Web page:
A passenger on the Howrah-bound Rajdhani Express was taken ill after dinner served by the Indian Railway Catering and Tourism Corporation (IRCTC), which functions under the railway ministry.
Several passengers alleged that the food was stale and at least two of them lodged complaints with the IRCTC authorities. The dinner was prepared at the corporation’s base kitchen in New Delhi.
“We have ordered a probe. Food samples have been sent for test,” said Anuj Dutta, the deputy general manager (east) of IRCTC.
Salkia resident Piyush Saraf, who was taken to hospital after the train arrived at Howrah four hours behind schedule, said he had severe headache and abdominal pain soon after dinner which was served around 8.45pm. “I also vomited several times and had a stomach upset,” said the 29-year-old, who was travelling in a three-tier coach (B3).
Narendra Prasad Singh, a doctor who happened to be on the train, attended to Saraf as “there were no railway doctors around”. A section of passengers raised a hue and cry, prompting the train staff to contact Allahabad station.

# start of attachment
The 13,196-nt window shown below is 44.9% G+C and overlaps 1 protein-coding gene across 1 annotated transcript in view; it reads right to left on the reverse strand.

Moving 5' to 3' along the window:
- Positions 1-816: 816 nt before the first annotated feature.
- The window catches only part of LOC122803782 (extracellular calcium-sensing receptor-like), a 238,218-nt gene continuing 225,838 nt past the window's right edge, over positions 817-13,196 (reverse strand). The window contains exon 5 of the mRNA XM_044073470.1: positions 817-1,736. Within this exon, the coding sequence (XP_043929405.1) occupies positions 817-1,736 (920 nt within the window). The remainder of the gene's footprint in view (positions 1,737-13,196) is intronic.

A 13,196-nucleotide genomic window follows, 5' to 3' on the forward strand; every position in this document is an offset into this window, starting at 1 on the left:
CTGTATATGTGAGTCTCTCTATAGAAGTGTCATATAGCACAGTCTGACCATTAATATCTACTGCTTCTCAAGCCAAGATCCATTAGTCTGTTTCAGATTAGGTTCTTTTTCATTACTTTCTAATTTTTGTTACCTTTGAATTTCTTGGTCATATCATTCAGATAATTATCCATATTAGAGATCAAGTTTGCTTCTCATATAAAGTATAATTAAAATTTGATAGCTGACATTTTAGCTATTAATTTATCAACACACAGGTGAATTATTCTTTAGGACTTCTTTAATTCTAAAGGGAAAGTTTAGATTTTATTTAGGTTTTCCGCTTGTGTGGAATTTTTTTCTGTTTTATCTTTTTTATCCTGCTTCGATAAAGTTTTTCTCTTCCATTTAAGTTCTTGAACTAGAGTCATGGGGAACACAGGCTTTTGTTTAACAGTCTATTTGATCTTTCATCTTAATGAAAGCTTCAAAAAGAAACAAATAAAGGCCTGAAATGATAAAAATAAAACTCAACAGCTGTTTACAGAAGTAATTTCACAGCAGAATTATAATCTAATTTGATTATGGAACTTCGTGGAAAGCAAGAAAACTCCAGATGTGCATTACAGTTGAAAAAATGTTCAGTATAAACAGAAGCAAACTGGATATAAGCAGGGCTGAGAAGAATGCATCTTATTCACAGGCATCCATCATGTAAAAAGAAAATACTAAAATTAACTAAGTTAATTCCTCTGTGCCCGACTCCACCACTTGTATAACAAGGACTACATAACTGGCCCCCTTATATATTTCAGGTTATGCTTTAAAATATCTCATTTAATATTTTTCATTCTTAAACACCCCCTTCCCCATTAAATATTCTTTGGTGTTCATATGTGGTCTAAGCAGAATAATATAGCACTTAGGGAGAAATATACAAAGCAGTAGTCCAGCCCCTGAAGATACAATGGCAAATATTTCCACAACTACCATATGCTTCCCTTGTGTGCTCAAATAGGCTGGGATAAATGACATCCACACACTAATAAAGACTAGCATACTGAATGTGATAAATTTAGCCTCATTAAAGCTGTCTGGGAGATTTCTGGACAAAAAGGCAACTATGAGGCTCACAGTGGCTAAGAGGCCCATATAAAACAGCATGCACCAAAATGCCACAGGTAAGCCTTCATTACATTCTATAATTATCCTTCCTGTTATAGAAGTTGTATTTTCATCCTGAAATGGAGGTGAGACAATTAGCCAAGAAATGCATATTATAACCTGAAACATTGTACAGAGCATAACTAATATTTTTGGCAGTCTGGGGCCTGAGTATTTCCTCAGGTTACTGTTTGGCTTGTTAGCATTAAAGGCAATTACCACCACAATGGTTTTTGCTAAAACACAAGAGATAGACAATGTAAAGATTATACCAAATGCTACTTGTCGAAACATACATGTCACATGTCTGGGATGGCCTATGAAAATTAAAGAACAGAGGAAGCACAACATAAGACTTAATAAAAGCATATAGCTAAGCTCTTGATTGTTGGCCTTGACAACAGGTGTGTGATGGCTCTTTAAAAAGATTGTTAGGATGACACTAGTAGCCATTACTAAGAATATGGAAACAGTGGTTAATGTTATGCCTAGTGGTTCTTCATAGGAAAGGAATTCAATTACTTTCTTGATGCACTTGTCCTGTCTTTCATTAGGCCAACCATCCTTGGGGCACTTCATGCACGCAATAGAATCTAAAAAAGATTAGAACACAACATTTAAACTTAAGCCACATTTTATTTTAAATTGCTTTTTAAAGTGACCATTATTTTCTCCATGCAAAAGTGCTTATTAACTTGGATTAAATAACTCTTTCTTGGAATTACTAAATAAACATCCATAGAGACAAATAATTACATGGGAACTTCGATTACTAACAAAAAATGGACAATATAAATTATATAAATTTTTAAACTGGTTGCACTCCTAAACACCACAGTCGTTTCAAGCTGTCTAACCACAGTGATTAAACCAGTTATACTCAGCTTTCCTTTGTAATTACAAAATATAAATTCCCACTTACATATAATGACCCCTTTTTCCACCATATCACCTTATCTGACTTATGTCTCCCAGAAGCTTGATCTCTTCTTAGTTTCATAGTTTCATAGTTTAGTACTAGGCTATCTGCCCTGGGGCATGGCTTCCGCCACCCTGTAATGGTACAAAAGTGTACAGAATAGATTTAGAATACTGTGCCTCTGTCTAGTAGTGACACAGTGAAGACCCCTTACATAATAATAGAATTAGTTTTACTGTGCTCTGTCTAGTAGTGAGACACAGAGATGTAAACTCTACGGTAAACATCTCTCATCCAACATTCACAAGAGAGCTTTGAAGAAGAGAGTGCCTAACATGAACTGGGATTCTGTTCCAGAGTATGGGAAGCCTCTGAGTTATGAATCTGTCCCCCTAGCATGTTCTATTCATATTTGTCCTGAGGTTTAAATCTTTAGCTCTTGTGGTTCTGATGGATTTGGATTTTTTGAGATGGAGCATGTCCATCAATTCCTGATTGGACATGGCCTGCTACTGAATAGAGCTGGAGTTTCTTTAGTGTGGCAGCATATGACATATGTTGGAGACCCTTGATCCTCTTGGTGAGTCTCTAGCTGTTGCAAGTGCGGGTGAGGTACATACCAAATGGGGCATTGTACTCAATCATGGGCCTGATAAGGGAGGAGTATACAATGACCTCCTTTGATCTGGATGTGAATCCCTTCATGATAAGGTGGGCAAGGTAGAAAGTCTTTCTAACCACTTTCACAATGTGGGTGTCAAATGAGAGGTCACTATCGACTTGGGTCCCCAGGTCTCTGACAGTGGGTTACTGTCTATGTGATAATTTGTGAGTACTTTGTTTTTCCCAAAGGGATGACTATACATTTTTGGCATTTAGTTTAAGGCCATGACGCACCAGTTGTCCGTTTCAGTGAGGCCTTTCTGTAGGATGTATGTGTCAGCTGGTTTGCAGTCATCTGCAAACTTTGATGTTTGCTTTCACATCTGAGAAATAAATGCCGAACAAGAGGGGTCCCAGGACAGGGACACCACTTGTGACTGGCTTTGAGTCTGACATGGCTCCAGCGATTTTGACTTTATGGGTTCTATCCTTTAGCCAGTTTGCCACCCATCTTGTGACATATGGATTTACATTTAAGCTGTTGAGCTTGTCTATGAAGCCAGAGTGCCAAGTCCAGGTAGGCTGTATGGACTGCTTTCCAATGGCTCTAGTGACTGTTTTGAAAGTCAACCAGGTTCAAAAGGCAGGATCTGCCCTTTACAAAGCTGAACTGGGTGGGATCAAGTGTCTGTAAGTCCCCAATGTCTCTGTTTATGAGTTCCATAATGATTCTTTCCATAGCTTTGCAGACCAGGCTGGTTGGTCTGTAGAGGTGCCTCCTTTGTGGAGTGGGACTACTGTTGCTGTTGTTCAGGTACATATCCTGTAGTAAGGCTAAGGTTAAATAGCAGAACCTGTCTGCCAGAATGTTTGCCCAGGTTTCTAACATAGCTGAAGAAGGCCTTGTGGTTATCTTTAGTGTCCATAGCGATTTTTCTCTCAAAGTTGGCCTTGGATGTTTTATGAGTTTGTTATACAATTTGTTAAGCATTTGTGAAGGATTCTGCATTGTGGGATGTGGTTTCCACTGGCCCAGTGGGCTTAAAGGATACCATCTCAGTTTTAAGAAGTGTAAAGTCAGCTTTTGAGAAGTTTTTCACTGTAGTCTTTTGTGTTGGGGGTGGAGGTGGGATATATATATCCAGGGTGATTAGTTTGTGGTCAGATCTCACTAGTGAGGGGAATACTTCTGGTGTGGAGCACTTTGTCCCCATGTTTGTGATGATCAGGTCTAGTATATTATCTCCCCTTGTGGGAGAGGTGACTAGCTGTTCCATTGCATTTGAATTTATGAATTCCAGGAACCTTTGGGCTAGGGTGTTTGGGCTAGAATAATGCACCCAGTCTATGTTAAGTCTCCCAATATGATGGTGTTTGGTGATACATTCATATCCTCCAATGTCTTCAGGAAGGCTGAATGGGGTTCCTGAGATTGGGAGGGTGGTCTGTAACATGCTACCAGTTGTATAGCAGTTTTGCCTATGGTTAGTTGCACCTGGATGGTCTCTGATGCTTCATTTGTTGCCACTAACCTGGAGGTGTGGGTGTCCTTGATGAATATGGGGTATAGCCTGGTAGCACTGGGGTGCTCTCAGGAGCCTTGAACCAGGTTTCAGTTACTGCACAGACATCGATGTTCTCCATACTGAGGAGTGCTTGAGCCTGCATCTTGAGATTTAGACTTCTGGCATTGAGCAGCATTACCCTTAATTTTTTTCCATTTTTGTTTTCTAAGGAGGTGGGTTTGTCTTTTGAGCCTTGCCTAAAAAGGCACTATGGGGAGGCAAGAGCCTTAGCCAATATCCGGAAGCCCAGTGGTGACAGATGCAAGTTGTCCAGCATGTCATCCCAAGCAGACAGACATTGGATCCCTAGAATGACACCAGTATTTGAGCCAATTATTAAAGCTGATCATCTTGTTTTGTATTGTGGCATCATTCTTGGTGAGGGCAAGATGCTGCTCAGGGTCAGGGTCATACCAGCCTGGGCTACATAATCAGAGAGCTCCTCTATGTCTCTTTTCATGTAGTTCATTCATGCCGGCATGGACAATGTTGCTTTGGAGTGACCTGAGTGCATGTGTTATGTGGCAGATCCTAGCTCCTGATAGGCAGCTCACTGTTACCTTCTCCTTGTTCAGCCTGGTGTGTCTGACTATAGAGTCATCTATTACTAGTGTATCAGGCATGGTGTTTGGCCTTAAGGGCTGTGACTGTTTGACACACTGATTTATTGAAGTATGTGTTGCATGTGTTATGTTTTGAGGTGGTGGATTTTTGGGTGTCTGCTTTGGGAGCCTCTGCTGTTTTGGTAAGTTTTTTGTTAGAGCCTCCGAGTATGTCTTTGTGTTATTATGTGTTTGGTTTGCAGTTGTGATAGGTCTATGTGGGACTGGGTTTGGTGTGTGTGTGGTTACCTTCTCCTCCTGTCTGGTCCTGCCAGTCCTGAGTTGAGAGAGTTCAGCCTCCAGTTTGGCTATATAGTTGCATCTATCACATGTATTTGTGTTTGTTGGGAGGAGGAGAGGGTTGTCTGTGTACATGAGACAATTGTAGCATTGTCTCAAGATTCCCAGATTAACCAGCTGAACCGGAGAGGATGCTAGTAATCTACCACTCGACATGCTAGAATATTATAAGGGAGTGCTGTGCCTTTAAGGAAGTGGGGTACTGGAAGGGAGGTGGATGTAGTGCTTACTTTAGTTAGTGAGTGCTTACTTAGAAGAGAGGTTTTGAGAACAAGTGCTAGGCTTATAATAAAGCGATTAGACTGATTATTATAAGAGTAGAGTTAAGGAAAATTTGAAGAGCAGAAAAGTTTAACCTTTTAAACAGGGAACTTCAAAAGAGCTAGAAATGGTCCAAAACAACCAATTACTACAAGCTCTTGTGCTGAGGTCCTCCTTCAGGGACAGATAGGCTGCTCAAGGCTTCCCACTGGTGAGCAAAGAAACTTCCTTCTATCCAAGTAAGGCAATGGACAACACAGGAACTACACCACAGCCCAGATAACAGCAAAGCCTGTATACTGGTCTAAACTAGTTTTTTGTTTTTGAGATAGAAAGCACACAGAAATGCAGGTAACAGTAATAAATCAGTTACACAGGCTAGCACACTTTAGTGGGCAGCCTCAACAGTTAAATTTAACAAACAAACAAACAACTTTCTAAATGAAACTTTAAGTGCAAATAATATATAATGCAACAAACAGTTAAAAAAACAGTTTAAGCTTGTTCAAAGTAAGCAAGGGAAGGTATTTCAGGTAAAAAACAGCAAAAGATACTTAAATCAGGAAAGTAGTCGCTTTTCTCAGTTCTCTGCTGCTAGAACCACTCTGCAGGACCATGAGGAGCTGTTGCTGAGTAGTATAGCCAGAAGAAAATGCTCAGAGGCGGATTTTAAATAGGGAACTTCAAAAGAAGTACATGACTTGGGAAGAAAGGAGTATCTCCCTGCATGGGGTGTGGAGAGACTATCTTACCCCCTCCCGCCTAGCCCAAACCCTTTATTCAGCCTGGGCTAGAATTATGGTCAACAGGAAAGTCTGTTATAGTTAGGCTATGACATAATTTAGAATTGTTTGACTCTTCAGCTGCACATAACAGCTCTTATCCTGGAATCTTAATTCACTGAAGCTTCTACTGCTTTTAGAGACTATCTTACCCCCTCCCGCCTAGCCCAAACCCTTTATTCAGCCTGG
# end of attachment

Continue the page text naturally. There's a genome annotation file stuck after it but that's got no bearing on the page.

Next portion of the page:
When the train stopped at Allahabad after midnight, a railway doctor examined Saraf and gave him some medicines but his condition did not improve. To add to his woes, the train was running late by more than four hours following a blast on the tracks near Giridih in Jharkhand on Sunday.
As Saraf’s condition continued to be serious, the train made an unscheduled stop at Burdwan, where a doctor boarded coach B3 and accompanied the patient to Howrah.
On reaching Howrah at 2.10pm, Saraf was rushed to Railway Orthopaedic Hospital in an ambulance. “He was released after treatment. It seems to be a case of food poisoning but we can’t say for sure whether the Rajdhani food was the cause,” said one of the doctors at the hospital.
“The items, especially the daal and salad, were stale. They were emitting a foul smell,” alleged Alok Koley, who was travelling in B2.
“After we refused to touch the food, the railway staff took away the packets but did not replace them.”
Critical care expert Subrata Maitra said passengers, especially those travelling long distance, must eat light and avoid items such as salad that soon turn stale.
“One should also carry medicines for vomiting, diarrhoea, abdominal pain and acidity,” said Maitra.